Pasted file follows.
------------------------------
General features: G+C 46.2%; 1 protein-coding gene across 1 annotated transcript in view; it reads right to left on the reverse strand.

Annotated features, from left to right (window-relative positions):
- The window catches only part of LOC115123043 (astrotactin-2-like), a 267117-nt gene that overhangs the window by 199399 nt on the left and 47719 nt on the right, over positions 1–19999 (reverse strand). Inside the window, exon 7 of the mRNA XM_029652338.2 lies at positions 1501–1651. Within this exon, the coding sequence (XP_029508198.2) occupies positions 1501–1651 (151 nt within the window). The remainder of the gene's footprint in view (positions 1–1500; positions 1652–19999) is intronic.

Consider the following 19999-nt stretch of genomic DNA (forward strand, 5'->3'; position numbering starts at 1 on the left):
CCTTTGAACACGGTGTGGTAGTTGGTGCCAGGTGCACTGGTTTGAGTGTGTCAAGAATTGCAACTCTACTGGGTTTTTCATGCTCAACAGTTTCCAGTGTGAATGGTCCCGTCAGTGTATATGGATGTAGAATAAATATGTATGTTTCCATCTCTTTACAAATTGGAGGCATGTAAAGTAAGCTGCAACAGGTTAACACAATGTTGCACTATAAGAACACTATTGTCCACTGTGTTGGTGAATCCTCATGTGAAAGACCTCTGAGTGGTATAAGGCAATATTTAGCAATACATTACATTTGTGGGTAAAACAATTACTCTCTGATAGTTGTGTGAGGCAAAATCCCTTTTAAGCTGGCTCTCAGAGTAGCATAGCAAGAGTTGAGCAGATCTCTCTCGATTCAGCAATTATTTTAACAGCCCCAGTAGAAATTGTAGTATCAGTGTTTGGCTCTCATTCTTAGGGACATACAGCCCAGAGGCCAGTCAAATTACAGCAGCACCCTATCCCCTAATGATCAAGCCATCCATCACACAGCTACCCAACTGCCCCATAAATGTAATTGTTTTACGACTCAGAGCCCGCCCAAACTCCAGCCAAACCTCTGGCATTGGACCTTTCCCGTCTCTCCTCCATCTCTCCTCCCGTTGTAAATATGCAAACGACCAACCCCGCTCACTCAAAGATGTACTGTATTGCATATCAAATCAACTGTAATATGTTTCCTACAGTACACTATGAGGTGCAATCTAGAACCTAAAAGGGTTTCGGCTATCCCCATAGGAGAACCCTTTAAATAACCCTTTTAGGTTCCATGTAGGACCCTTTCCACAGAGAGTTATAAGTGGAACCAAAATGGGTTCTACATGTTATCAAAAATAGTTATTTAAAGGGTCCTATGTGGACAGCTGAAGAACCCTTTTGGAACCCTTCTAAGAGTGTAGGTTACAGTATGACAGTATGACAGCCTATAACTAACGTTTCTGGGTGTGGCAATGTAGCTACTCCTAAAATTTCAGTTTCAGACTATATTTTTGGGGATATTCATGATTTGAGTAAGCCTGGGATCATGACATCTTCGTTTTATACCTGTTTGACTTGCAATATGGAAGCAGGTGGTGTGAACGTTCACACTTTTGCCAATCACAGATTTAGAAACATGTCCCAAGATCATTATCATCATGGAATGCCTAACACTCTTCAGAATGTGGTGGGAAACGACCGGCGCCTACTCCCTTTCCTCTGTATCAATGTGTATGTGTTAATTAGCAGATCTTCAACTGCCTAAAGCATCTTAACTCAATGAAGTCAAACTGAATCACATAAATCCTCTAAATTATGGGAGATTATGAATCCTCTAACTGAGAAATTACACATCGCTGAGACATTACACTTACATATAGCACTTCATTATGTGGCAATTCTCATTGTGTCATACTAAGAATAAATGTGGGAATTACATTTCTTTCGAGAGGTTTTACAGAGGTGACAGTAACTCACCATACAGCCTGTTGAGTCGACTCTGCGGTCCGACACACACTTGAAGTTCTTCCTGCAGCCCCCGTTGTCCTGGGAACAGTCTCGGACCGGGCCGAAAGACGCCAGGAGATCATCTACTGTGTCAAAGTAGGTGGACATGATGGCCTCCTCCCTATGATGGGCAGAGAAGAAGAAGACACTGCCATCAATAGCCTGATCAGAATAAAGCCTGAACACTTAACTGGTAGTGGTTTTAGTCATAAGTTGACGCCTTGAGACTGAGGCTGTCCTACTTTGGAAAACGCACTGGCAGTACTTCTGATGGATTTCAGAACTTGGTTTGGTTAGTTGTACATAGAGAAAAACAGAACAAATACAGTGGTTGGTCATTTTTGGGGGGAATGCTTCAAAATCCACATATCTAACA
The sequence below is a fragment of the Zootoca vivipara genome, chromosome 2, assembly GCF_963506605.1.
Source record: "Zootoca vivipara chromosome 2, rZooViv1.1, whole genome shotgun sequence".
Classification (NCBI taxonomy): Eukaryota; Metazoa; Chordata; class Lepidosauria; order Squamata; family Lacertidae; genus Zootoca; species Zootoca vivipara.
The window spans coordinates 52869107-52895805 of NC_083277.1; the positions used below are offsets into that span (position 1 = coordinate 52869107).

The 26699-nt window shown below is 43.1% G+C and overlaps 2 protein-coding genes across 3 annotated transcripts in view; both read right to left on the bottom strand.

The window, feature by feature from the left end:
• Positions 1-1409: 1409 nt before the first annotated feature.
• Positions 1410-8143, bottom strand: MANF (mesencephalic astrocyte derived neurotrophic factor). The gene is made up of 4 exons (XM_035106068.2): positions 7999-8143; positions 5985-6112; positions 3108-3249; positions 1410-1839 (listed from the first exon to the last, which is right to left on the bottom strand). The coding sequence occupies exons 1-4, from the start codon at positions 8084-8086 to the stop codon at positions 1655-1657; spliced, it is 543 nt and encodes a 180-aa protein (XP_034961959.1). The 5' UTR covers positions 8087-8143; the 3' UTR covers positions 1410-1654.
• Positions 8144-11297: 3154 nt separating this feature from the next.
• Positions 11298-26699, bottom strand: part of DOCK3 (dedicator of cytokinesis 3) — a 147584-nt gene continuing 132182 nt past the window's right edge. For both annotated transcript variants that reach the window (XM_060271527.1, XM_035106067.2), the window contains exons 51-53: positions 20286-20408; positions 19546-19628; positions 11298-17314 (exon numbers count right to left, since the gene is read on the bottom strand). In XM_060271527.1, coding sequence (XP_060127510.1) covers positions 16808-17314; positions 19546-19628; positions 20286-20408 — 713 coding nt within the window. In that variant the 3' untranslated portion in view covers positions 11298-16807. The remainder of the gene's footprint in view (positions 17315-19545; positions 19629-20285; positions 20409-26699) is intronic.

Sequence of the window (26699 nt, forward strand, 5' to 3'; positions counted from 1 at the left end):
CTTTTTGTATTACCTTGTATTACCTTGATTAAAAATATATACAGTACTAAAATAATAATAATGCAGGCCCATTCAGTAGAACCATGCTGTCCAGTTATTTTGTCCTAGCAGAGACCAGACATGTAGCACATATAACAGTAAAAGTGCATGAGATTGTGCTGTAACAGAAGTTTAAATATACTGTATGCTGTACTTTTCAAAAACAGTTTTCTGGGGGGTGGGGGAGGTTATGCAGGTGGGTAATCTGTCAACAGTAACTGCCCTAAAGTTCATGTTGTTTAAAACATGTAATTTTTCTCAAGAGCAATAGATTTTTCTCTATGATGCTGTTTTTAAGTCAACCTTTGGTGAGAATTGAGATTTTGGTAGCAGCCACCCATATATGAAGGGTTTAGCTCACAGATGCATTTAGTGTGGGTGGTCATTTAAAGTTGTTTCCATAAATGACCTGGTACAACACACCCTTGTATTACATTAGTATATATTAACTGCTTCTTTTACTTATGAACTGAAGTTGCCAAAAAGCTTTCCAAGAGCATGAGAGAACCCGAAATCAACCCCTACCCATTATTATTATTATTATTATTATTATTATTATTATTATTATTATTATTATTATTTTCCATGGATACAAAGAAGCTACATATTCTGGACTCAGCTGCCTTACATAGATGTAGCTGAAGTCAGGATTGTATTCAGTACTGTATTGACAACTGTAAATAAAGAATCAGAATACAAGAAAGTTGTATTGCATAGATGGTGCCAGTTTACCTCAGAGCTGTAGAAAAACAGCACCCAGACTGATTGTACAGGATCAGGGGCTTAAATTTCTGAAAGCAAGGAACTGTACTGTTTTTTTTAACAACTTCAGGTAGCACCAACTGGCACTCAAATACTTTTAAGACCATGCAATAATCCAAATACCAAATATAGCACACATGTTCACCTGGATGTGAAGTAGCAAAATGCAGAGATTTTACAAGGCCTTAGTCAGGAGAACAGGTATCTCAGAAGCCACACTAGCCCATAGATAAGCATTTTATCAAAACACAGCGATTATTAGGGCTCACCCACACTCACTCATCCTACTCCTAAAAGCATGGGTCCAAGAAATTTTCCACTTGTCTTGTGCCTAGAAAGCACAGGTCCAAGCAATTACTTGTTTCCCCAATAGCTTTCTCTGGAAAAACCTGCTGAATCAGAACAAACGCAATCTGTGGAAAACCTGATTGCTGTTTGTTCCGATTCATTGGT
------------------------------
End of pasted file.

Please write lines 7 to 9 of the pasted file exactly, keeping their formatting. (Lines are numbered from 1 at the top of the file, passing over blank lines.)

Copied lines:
Source record: "Zootoca vivipara chromosome 2, rZooViv1.1, whole genome shotgun sequence".
Classification (NCBI taxonomy): Eukaryota; Metazoa; Chordata; class Lepidosauria; order Squamata; family Lacertidae; genus Zootoca; species Zootoca vivipara.
The window spans coordinates 52869107-52895805 of NC_083277.1; the positions used below are offsets into that span (position 1 = coordinate 52869107).